There was a great deal of laughter, back-slapping and hugging going on in the Skoda service area in Cyprus’s picturesque Paphos harbour on Sunday evening as the Skoda UK Motorsport team celebrated clinching its second straight drivers’ and manufacturers’ titles in the Intercontinental Rally Challenge.

Second place for Andreas Mikkelsen and Ola Floene on the season-ending Cyprus Rally meant everyone in the team could relax and let their hair down, in the knowledge of a job well done. 

The sense of relief and satisfaction was palpable as they joked around in the service park, waiting for their star driver and co-driver to appear for a quick celebration prior to heading off for the official prizegiving ceremony in the town centre. For a bit of light entertainment, they were also getting ready to carry out a final service on Mikkelsen’s Fabia Super 2000, the difference being that this time all the jobs would be handled by the team bosses, with their efforts being judged by the real service crew. 

Team principal Pierfrancesco Zanchi was given the task of changing the left front wheel. But he had a problem: someone had made off with the battery needed to power his wheel gun. Amid a fresh burst of laughter, the battery materialised from behind someone's back just in time for him to clip it into place as the Fabia rolled into the service area.

After Mikkelsen and Floene had emerged from the car to the cheers and applause of everyone in the crowd, the temporary service crew went to work, changing the wheels, downloading data and giving the car a quick clean prior to its appearance on the podium in the town centre.

The judges' scores were generous in the extreme for all but Zanchi's wheel-changing efforts; still struggling with his wheel gun, he earned plenty of light-hearted ribbing and came away with a score of just three out of 10. The temporary team co-ordinator, relishing the chance to bark out orders, had just demanded a gearbox change when the fun had to come to an end, because Mikkelsen and Floene were due at the prizegiving ceremony.

A win on the notoriously rough, car-wrecking Cyprus event would have been a great way to finish off the season and was entirely on the cards, because Skoda UK Motorsport's closest rivals, Jan Kopecky and Juho Hanninen, driving identical Fabias, had chosen not to take part in the event.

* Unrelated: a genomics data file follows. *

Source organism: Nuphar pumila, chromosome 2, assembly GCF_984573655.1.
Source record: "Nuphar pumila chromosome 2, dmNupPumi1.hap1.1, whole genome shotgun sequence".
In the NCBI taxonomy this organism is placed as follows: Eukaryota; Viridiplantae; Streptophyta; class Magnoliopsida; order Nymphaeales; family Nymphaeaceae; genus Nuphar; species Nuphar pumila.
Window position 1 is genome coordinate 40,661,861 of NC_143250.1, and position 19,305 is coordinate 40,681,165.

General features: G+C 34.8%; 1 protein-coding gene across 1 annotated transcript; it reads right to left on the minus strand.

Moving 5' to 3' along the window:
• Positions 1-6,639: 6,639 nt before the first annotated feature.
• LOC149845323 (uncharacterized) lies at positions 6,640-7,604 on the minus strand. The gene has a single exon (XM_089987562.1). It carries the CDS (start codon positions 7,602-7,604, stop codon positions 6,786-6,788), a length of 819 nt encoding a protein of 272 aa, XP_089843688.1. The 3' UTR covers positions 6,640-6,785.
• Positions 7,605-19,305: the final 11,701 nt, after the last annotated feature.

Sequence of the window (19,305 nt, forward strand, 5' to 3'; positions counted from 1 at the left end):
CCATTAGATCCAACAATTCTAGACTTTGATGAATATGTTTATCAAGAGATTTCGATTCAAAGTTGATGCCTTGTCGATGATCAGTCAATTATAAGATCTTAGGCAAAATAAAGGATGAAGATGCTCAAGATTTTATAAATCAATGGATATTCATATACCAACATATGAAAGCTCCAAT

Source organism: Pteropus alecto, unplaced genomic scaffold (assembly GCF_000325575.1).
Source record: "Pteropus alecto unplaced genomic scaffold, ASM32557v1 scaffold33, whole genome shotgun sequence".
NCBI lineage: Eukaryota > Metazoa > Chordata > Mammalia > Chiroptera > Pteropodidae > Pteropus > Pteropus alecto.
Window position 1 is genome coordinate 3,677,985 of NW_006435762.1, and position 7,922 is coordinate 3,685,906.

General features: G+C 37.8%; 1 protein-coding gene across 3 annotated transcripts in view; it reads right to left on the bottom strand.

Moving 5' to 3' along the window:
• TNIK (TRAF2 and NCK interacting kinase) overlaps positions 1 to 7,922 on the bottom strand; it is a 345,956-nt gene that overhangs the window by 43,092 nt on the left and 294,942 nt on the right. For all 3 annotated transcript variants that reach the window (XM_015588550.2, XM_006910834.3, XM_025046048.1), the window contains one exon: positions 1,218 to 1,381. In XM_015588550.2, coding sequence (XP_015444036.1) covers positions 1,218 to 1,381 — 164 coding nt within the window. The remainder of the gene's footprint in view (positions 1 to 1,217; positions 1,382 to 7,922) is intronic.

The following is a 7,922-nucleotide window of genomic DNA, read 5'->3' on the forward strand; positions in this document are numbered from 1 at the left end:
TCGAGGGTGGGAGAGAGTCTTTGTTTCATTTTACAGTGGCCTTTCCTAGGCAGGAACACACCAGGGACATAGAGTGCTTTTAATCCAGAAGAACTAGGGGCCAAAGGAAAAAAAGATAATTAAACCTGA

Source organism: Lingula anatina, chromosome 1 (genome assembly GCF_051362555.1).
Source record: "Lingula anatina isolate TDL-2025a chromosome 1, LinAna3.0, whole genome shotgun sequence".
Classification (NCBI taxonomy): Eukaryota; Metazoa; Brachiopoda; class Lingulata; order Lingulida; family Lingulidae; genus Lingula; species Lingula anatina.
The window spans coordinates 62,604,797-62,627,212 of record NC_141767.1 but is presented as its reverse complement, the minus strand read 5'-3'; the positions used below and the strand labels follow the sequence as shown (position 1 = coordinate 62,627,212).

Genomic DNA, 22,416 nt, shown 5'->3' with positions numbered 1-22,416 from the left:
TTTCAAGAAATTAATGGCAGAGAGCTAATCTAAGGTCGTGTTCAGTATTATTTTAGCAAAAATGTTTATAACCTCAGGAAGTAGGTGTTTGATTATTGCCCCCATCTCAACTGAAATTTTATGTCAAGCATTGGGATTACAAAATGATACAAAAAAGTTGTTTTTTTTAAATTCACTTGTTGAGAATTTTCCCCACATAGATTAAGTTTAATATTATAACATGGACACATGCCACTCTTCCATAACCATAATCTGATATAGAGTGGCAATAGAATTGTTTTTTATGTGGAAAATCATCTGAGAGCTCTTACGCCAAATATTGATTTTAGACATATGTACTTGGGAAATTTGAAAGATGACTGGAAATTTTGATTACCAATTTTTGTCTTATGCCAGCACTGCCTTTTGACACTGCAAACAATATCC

But Mikkelsen's hopes were dashed by a series of punctures and damage to his suspension on the rocky gravel stages that make up most of the rally and he had to settle for second place behind the turbocharged 1.6-litre Ford Fiesta of Qatar's Nasser Al-Attiyah, the Cyprus event also being a round of the Middle East rally championship.  

On one stage on the final day, Mikkelsen also had to contend with a dim-witted local who was bumbling along the road in his 4x4, oblivious to the fact that the Fabia was bearing down on him at high speed. Frantic shouting and gesticulating by spectators finally alerted the local to the situation and he got out of the way with just seconds to spare.

Amid all the post-rally celebrations, there was also a hint of sadness and a strong sense of finality among the team, because whatever they do next, it will be in a new-look championship and without Mikkelsen and Floene. The curtain has been drawn on the IRC – a series that has lacked strength in depth since Peugeot pulled out at the end of 2011 – and a new European Rally Championship is taking its place, featuring cars built to the new, cheaper R5, S2000 and RRC (Regional Rally Car) regulations.

Meanwhile, Mikkelsen seems certain to be joining Volkswagen as the junior driver in its new works team in the World Rally Championship in 2013, and at the same time he is parting company with his super-experienced co-driver, Floene, who has played such a big part in the 23-year-old Norwegian driver's rise to stardom. In a fitting tribute to his contribution to the team, Floene got to do the driving on the final stage of the rally – and set a highly competitive time.

It may be the end of an era for Skoda UK Motorsport in its current form, but it has been the dominant force in the IRC for the past couple of years and has successfully propelled Mikkelsen onto the world stage. For the double IRC drivers' champion, nothing less than the WRC title will do now.